It started around this time last year, maybe even earlier―how I knew I wasn’t going to stay. When I finally, consciously, acknowledged it, though, I was struck by the gravity of what I was leaving behind: more than the university, more than the sacrifices, more than all the time I have devoted to the course.
I was leaving all of you behind.
It was a tough decision to make, one I have been teetering upon since our first year in college. But I never really got to it because, right from the start, you had this force that made me want to stay with you.
So when I left, I watched your memories pile up without me. I watched you share and grow in experiences that I could no longer join. I watched as you got on with your lives. And even though it made me lonely that we were no longer together, it also made me tremendously happy―you were living your lives. And to me, this is what matters.
I want to see you thrive in Dentistry. I want to see your potentials dawn like the bright suns each of you are. I want to see you conquer each hurdle and grow with each milestone. I want to see you embrace your triumphs as well as your failures, your joys as well as your pains.
You are a strong bunch of people and it is a privilege to have been with you. This is my way of telling you all how much you have inspired me throughout the years. You have influenced my character in so many, perhaps even strange, ways and I am glad. I like who I have become because of you. I am glad that I have imbibed your humor (all the corny jokes got through somehow), your strength (all the storms we’ve braved), your happiness (all the laughter, sometimes borderline hysterical), your courage (all the talking in front, the sometimes embarrassing oral reporting, as well as having those preps checked by the professors), your hope, your love, your camaraderie.
You have kept me sane and saw me through my last and hardest semester in the college, and I cannot be more thankful for that.
Really, thank you for everything. The long breaks spent in hallways, talking; the visits to coffee shops and milk tea places; the block lunches; the movies; the funny jokes, and even the corny ones; the pictures; the countless games played on whichever iPad was available; the support; the friendship; the love. I have so much of you people in me, and I am happy for that. It’s great to have you as my friends, because ours is a friendship that doesn’t need much―only each other’s company. And food, of course. Milk tea is our alcohol (although recently you girls seem to have leveled up, haha) and lunch breaks are our parties (because really, when did we ever have the time to actually go out and party?).
You all have my gratitude for putting up with me. For being with me during my formative years. For creating memories that will live on in my mind. For taking me in and making me one of you. For loving me despite my flaws. For showing me that there are relationships in life that are forged in fire and made to last a lifetime.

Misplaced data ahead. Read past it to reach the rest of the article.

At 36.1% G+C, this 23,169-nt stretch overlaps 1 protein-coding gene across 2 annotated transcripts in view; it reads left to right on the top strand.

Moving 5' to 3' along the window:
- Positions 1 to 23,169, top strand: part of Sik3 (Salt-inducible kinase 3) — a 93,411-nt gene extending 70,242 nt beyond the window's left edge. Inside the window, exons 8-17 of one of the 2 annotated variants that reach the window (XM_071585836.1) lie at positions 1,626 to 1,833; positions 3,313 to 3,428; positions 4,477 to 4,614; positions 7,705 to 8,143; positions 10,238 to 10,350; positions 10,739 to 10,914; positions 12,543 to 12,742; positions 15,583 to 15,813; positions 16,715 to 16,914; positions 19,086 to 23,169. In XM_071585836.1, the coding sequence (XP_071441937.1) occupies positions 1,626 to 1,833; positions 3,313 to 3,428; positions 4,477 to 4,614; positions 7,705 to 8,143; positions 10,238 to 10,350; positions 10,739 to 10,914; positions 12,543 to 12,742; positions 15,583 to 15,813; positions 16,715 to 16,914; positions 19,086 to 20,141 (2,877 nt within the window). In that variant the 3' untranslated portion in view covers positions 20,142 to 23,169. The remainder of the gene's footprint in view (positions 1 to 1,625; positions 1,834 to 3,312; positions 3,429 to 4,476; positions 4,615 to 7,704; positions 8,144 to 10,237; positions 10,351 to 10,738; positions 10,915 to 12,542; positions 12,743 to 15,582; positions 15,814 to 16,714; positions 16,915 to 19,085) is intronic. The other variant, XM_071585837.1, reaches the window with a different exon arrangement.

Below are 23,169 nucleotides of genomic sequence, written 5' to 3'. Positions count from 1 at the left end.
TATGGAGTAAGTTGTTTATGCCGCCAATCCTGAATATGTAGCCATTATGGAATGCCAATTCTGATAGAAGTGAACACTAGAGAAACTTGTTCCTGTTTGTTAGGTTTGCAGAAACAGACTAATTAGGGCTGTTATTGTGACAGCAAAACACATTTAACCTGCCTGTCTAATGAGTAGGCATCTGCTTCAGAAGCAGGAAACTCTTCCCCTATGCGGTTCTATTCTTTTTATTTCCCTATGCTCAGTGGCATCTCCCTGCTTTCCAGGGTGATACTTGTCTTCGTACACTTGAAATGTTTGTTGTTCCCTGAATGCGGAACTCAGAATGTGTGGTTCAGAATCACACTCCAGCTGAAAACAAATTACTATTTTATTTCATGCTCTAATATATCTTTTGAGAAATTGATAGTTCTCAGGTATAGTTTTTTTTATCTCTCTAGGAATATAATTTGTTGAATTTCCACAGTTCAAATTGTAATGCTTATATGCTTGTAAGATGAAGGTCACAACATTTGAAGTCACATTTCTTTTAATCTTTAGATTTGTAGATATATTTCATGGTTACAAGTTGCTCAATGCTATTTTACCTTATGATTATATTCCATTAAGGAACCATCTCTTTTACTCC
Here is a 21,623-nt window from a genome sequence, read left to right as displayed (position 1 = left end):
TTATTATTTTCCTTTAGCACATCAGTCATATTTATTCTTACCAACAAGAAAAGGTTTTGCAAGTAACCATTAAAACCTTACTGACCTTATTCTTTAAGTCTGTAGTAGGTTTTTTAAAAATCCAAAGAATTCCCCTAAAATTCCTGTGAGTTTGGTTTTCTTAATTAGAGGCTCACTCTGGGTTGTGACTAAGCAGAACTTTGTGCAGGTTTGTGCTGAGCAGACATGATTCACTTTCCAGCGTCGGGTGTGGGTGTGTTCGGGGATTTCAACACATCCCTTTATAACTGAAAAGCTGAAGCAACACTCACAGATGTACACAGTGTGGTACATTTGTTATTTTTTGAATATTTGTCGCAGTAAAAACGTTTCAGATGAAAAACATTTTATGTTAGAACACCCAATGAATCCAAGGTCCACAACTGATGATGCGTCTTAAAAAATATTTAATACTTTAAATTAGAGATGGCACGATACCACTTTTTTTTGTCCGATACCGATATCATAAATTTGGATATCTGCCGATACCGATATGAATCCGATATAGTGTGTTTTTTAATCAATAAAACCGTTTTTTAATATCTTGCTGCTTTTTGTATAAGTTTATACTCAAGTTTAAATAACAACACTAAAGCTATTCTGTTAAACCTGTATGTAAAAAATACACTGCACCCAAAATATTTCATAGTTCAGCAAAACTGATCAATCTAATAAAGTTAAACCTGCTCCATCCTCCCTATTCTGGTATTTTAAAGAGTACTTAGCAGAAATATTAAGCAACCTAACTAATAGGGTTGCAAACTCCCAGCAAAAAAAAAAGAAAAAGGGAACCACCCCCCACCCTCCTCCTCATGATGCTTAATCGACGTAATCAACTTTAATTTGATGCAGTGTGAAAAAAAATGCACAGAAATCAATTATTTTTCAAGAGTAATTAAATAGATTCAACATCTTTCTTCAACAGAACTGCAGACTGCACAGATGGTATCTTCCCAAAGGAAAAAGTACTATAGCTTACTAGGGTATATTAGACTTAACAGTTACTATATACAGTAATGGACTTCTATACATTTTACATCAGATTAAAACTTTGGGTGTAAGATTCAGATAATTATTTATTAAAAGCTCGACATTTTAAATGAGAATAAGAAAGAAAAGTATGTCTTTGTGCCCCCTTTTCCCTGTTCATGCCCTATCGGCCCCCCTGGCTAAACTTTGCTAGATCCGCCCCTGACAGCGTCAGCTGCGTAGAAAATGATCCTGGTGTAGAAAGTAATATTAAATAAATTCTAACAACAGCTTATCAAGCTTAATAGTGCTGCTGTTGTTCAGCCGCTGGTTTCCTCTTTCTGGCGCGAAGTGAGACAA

Forgive me because I couldn’t stay, but know that you are buried deep within the chambers of my heart, carved into its muscular walls, part of its anatomy.
Right now, I know that you are all having a difficult (an understatement?) time in the course and perhaps I am no longer in a qualified position to tell you these things, but I’ll tell you anyway:
It will be alright. Not immediately, of course. Rome was not built in a day. But you will learn to live and breathe Dentistry, and gradually you will be able to adjust. Or maybe you’ll always be in the process of adjusting to it. Whatever the case is for you, remember that the way you go through with it will not always be the same as with others. Carry on. Whatever works for you, do it. More importantly, learn to value rest. You all deserve it. We’ve all been there―the sleepless nights, the coffee-laden days, and the inevitable crash. It’s time to avoid this recipe for burnout. Self-care is significant.
Most of all, wherever your hearts are right now, I hope and pray that they are in the right place.
You have made me proud by committing yourselves to a profession so noble and so difficult. Your training is unlike any other. Dentistry is detailed, nuanced, structured, practical―endlessly challenging and beautiful―and you are made for it.
So, soldier on. Your fibers are made of gold, ductile and unbreakable. Your resolve cuts like a diamond, the hardest of all minerals, unbeatable. Your journey will wind through a road paved with amalgam, brittle and prone to fracture if unsupported but strong with bulk.
Know that I share both your happiness and your sorrow, your two sides of the coin. I may no longer be physically present often, but my heart is with you. I will support you all always (except if you go against the principles of the University which are, to reiterate, honor, excellence, and heroism).
May the odds be ever in your favor, future dentists!
I love you and miss you every day, my Block 15.